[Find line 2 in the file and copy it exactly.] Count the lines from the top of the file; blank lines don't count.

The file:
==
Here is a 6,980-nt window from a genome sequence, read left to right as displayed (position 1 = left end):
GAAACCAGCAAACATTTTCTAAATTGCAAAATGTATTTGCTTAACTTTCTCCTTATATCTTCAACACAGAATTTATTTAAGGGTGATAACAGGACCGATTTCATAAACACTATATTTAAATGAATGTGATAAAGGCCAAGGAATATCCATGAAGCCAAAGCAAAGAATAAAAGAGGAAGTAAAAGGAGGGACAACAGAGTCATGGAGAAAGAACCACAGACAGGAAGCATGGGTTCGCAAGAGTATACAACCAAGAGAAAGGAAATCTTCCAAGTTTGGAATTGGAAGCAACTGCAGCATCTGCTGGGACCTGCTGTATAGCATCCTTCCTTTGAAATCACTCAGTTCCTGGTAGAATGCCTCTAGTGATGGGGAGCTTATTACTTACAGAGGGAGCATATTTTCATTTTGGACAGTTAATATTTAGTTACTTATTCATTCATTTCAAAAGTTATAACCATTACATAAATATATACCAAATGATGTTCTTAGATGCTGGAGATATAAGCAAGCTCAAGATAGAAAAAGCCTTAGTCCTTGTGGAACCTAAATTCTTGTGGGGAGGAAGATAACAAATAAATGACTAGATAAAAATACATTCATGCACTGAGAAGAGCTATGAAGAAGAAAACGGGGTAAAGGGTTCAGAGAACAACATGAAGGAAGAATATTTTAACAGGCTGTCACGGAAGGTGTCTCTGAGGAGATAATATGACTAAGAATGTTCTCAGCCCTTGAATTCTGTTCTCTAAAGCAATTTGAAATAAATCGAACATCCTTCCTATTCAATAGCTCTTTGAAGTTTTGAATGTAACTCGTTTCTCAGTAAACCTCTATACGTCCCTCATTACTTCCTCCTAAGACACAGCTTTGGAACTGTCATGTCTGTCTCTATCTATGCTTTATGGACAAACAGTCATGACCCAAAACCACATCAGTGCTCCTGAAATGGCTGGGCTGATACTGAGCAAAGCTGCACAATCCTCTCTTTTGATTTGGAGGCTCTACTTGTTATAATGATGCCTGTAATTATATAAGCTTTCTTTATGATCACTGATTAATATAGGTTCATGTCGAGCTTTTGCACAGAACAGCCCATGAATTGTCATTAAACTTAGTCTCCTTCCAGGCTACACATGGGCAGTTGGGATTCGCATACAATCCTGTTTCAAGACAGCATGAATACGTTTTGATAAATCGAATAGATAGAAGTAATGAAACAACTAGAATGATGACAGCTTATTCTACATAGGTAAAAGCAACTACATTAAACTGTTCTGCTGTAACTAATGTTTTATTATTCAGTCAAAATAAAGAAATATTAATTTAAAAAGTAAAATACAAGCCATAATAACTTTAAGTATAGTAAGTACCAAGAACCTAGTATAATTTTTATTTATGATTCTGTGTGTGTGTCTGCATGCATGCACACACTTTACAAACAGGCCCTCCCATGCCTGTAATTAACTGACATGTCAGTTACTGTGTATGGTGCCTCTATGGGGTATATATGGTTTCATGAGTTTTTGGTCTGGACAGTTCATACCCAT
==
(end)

GAAACCAGCAAACATTTTCTAAATTGCAAAATGTATTTGCTTAACTTTCTCCTTATATCTTCAACACAGAATTTATTTAAGGGTGATAACAGGACCGATTTCATAAACACTATATTTAAATGAATGTGATAAAGGCCAAGGAATATCCATGAAGCCAAAGCAAAGAATAAAAGAGGAAGTAAAAGGAGGGACAACAGAGTCATGGAGAAAGAACCACAGACAGGAAGCATGGGTTCGCAAGAGTATACAACCAAGAGAAAGGAAATCTTCCAAGTTTGGAATTGGAAGCAACTGCAGCATCTGCTGGGACCTGCTGTATAGCATCCTTCCTTTGAAATCACTCAGTTCCTGGTAGAATGCCTCTAGTGATGGGGAGCTTATTACTTACAGAGGGAGCATATTTTCATTTTGGACAGTTAATATTTAGTTACTTATTCATTCATTTCAAAAGTTATAACCATTACATAAATATATACCAAATGATGTTCTTAGATGCTGGAGATATAAGCAAGCTCAAGATAGAAAAAGCCTTAGTCCTTGTGGAACCTAAATTCTTGTGGGGAGGAAGATAACAAATAAATGACTAGATAAAAATACATTCATGCACTGAGAAGAGCTATGAAGAAGAAAACGGGGTAAAGGGTTCAGAGAACAACATGAAGGAAGAATATTTTAACAGGCTGTCACGGAAGGTGTCTCTGAGGAGATAATATGACTAAGAATGTTCTCAGCCCTTGAATTCTGTTCTCTAAAGCAATTTGAAATAAATCGAACATCCTTCCTATTCAATAGCTCTTTGAAGTTTTGAATGTAACTCGTTTCTCAGTAAACCTCTATACGTCCCTCATTACTTCCTCCTAAGACACAGCTTTGGAACTGTCATGTCTGTCTCTATCTATGCTTTATGGACAAACAGTCATGACCCAAAACCACATCAGTGCTCCTGAAATGGCTGGGCTGATACTGAGCAAAGCTGCACAATCCTCTCTTTTGATTTGGAGGCTCTACTTGTTATAATGATGCCTGTAATTATATAAGCTTTCTTTATGATCACTGATTAATATAGGTTCATGTCGAGCTTTTGCACAGAACAGCCCATGAATTGTCATTAAACTTAGTCTCCTTCCAGGCTACACATGGGCAGTTGGGATTCGCATACAATCCTGTTTCAAGACAGCATGAATACGTTTTGATAAATCGAATAGATAGAAGTAATGAAACAACTAGAATGATGACAGCTTATTCTACATAGGTAAAAGCAACTACATTAAACTGTTCTGCTGTAACTAATGTTTTATTATTCAGTCAAAATAAAGAAATATTAATTTAAAAAGTAAAATACAAGCCATAATAACTTTAAGTATAGTAAGTACCAAGAACCTAGTATAATTTTTATTTATGATTCTGTGTGTGTGTCTGCATGCATGCACACACTTTACAAACAGGCCCTCCCATGCCTGTAATTAACTGACATGTCAGTTACTGTGTATGGTGCCTCTATGGGGTATATATGGTTTCATGAGTTTTTGGTCTGGACAGTTCATACCCAT